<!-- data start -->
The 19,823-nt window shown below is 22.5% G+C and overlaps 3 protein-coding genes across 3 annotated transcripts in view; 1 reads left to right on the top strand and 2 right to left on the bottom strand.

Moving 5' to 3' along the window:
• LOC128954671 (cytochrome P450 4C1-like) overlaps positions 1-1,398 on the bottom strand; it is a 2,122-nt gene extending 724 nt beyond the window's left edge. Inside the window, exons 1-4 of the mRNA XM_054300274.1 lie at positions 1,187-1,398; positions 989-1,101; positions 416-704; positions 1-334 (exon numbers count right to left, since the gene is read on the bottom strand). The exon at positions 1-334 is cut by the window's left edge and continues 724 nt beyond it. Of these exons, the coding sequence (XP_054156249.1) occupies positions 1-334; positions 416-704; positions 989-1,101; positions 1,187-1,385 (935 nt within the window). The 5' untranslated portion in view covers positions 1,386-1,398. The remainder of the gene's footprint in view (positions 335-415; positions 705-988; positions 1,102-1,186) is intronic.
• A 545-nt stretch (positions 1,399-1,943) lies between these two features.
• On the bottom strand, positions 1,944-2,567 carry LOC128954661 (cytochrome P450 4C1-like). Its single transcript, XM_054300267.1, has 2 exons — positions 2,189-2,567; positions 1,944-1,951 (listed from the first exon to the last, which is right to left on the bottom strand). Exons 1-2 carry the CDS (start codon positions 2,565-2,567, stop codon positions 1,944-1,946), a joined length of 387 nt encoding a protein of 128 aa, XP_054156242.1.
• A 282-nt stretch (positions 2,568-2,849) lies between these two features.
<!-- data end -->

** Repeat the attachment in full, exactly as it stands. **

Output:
The 19,823-nt window shown below is 22.5% G+C and overlaps 3 protein-coding genes across 3 annotated transcripts in view; 1 reads left to right on the top strand and 2 right to left on the bottom strand.

Moving 5' to 3' along the window:
• LOC128954671 (cytochrome P450 4C1-like) overlaps positions 1-1,398 on the bottom strand; it is a 2,122-nt gene extending 724 nt beyond the window's left edge. Inside the window, exons 1-4 of the mRNA XM_054300274.1 lie at positions 1,187-1,398; positions 989-1,101; positions 416-704; positions 1-334 (exon numbers count right to left, since the gene is read on the bottom strand). The exon at positions 1-334 is cut by the window's left edge and continues 724 nt beyond it. Of these exons, the coding sequence (XP_054156249.1) occupies positions 1-334; positions 416-704; positions 989-1,101; positions 1,187-1,385 (935 nt within the window). The 5' untranslated portion in view covers positions 1,386-1,398. The remainder of the gene's footprint in view (positions 335-415; positions 705-988; positions 1,102-1,186) is intronic.
• A 545-nt stretch (positions 1,399-1,943) lies between these two features.
• On the bottom strand, positions 1,944-2,567 carry LOC128954661 (cytochrome P450 4C1-like). Its single transcript, XM_054300267.1, has 2 exons — positions 2,189-2,567; positions 1,944-1,951 (listed from the first exon to the last, which is right to left on the bottom strand). Exons 1-2 carry the CDS (start codon positions 2,565-2,567, stop codon positions 1,944-1,946), a joined length of 387 nt encoding a protein of 128 aa, XP_054156242.1.
• A 282-nt stretch (positions 2,568-2,849) lies between these two features.